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Australian AG Wants New Powers To Compel Users To Decrypt Their Communications

Posted by Matt on March 17, 2014         Tagged with: encryption

A while ago I wrote a post which briefly touched on whether the authorities in the UK, Canada and the US could force a suspect to divulge their decryption key. In short, I answered yes, no and maybe, respectively.

Australia's itnews has published an article about a submission from the Australian Attorney General suggesting laws be made which would place new obligations on services which use encryption to protect their data, as well as individual users. This is very, very far away from being a law. This is just the AG's wish list. However, it appears that the law the AG envisions would permit the court to order a service or end user to provide any assistance that intelligence agencies require to decrypt an encrypted communication.

The relevant portion starts on page 19 of the submission and is reproduced below.

Ensuring that agencies are able to lawfully access communications in an intelligible form.

The power to lawfully access communications is only of value if agencies are able to interpret and act upon lawfully accessed information. As the Blunn Report concluded:

The ever increasing range of data products carried over networks, often as a service to other providers, means that that data is often not readily interpreted by the carrier. From the point of view of the intercepting agencies receiving the raw data is of little use and defeats the intention of the scheme which pre-supposes product in useable form.

Agencies historically relied on the small number of service providers in the Australian marketplace to deliver lawfully accessed communications in an intelligible form. The increasing diversity of the telecommunications industry, including the emergence of ancillary service providers, is limiting the effectiveness of such arrangements. Agencies are required to engage with an ever-wider range of providers to maintain their capabilities, many of whom may have had little or no previous engagement with the law enforcement or national security communities.

The Department is also advised that sophisticated criminals and terrorists are exploiting encryption and related counter-interception techniques to frustrate law enforcement and security investigations, either by taking advantage of default-encrypted communications services or by adopting advanced encryption solutions.

The Department’s current view is that law enforcement, anti-corruption and national security agencies should be permitted to apply to an independent issuing authority for a warrant authorising the agency to issue ‘intelligibility assistance notices’ to service providers or other persons. The issuing authority should be permitted to impose conditions or restrictions on the scope of this authority.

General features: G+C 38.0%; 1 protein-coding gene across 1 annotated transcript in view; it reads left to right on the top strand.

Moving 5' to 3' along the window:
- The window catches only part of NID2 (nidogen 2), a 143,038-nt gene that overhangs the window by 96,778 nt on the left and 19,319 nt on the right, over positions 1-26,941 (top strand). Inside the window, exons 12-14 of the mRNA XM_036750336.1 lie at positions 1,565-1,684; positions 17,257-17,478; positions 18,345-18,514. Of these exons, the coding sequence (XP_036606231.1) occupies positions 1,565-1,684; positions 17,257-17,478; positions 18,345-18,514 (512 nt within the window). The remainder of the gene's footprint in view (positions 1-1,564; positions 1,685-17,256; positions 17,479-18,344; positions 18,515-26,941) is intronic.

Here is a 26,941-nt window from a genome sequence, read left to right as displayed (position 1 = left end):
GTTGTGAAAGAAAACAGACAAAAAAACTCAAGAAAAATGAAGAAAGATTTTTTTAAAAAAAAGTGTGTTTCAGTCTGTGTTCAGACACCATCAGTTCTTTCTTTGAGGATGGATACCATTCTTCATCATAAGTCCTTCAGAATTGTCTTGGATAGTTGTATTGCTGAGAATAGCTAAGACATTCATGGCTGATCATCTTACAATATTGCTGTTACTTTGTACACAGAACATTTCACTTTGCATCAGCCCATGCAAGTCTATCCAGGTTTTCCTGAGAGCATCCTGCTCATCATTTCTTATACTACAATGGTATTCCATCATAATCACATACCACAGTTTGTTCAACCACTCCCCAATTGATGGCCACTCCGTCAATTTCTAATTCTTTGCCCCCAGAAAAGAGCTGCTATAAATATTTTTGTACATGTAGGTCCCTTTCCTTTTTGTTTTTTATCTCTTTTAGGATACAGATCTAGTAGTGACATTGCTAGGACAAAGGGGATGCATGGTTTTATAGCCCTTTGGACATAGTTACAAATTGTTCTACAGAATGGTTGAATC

Where issued to a service provider, such notices would formalise existing arrangements. Providers would be eligible for compensation on a no profit, no loss basis and would not be subject to criminal liability for failing to comply with such notices—the industry enforcement regime established by the TIA Act and Telecommunications Act would apply.

When issued to a person other than a service provider, such as the subject of a warrant, the Department’s preliminary view is that a notice would operate in a similar fashion to orders made under section 3LA of the Crimes Act 1914. Section 3LA permits agencies that have seized physical hardware, such as a computer or an external hard drive, under a search warrant to apply for a further warrant requiring a person to ‘provide any information or assistance that is reasonable and necessary’ to allow information held on the device to be converted into an intelligible form.

Under this approach, the person receiving a notice would be required to provide ‘information or assistance’ to place information obtained under the warrant into an intelligible form. The person would not be required to hand over copies of the communication in an intelligible form, and, a notice would not compel a person to do something which they are not reasonably capable of doing.

Failure to comply with a notice would constitute a criminal offence, consistent with the Crimes Act. The above approach is consistent with the approach taken by the United Kingdom, which permits officials of law enforcement and national security agencies to, where authorised under a warrant, issue a notice requiring a person to provide assistance in connection with accessing encrypted communications. Similarly, South African law permits agencies to apply to a judicial officer for a direction requiring a person to provide information to the agency to enable the agency to decrypt lawfully intercepted communications.